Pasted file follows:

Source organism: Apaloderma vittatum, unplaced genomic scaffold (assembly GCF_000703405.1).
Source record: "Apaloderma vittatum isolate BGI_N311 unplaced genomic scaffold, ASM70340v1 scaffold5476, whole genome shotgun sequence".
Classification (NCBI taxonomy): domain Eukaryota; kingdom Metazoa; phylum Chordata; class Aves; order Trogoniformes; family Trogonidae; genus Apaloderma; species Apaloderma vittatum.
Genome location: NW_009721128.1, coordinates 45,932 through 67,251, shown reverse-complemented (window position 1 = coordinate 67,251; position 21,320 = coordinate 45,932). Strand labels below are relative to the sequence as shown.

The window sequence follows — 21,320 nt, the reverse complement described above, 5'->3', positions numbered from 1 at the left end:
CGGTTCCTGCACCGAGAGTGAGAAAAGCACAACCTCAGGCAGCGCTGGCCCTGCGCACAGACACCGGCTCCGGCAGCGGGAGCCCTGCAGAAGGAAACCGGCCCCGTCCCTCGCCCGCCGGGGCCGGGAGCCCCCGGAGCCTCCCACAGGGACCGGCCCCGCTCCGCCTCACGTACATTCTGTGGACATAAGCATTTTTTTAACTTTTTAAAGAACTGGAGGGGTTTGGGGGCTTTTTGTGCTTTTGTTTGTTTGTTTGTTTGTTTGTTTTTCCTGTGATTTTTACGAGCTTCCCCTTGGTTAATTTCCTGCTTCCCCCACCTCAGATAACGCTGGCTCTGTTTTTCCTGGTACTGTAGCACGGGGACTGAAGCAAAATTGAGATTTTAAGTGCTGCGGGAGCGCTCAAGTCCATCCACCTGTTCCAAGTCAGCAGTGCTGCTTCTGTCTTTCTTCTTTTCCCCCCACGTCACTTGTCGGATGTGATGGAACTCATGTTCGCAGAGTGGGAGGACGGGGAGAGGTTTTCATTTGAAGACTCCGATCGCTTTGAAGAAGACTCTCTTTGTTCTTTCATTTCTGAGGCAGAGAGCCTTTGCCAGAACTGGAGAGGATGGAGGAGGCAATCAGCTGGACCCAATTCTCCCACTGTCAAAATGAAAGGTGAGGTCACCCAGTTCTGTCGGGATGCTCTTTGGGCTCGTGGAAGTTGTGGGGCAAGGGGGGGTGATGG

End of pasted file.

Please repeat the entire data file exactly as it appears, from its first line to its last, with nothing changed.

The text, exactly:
Source organism: Apaloderma vittatum, unplaced genomic scaffold (assembly GCF_000703405.1).
Source record: "Apaloderma vittatum isolate BGI_N311 unplaced genomic scaffold, ASM70340v1 scaffold5476, whole genome shotgun sequence".
Classification (NCBI taxonomy): domain Eukaryota; kingdom Metazoa; phylum Chordata; class Aves; order Trogoniformes; family Trogonidae; genus Apaloderma; species Apaloderma vittatum.
Genome location: NW_009721128.1, coordinates 45,932 through 67,251, shown reverse-complemented (window position 1 = coordinate 67,251; position 21,320 = coordinate 45,932). Strand labels below are relative to the sequence as shown.

The window sequence follows — 21,320 nt, the reverse complement described above, 5'->3', positions numbered from 1 at the left end:
CGGTTCCTGCACCGAGAGTGAGAAAAGCACAACCTCAGGCAGCGCTGGCCCTGCGCACAGACACCGGCTCCGGCAGCGGGAGCCCTGCAGAAGGAAACCGGCCCCGTCCCTCGCCCGCCGGGGCCGGGAGCCCCCGGAGCCTCCCACAGGGACCGGCCCCGCTCCGCCTCACGTACATTCTGTGGACATAAGCATTTTTTTAACTTTTTAAAGAACTGGAGGGGTTTGGGGGCTTTTTGTGCTTTTGTTTGTTTGTTTGTTTGTTTGTTTTTCCTGTGATTTTTACGAGCTTCCCCTTGGTTAATTTCCTGCTTCCCCCACCTCAGATAACGCTGGCTCTGTTTTTCCTGGTACTGTAGCACGGGGACTGAAGCAAAATTGAGATTTTAAGTGCTGCGGGAGCGCTCAAGTCCATCCACCTGTTCCAAGTCAGCAGTGCTGCTTCTGTCTTTCTTCTTTTCCCCCCACGTCACTTGTCGGATGTGATGGAACTCATGTTCGCAGAGTGGGAGGACGGGGAGAGGTTTTCATTTGAAGACTCCGATCGCTTTGAAGAAGACTCTCTTTGTTCTTTCATTTCTGAGGCAGAGAGCCTTTGCCAGAACTGGAGAGGATGGAGGAGGCAATCAGCTGGACCCAATTCTCCCACTGTCAAAATGAAAGGTGAGGTCACCCAGTTCTGTCGGGATGCTCTTTGGGCTCGTGGAAGTTGTGGGGCAAGGGGGGGTGATGG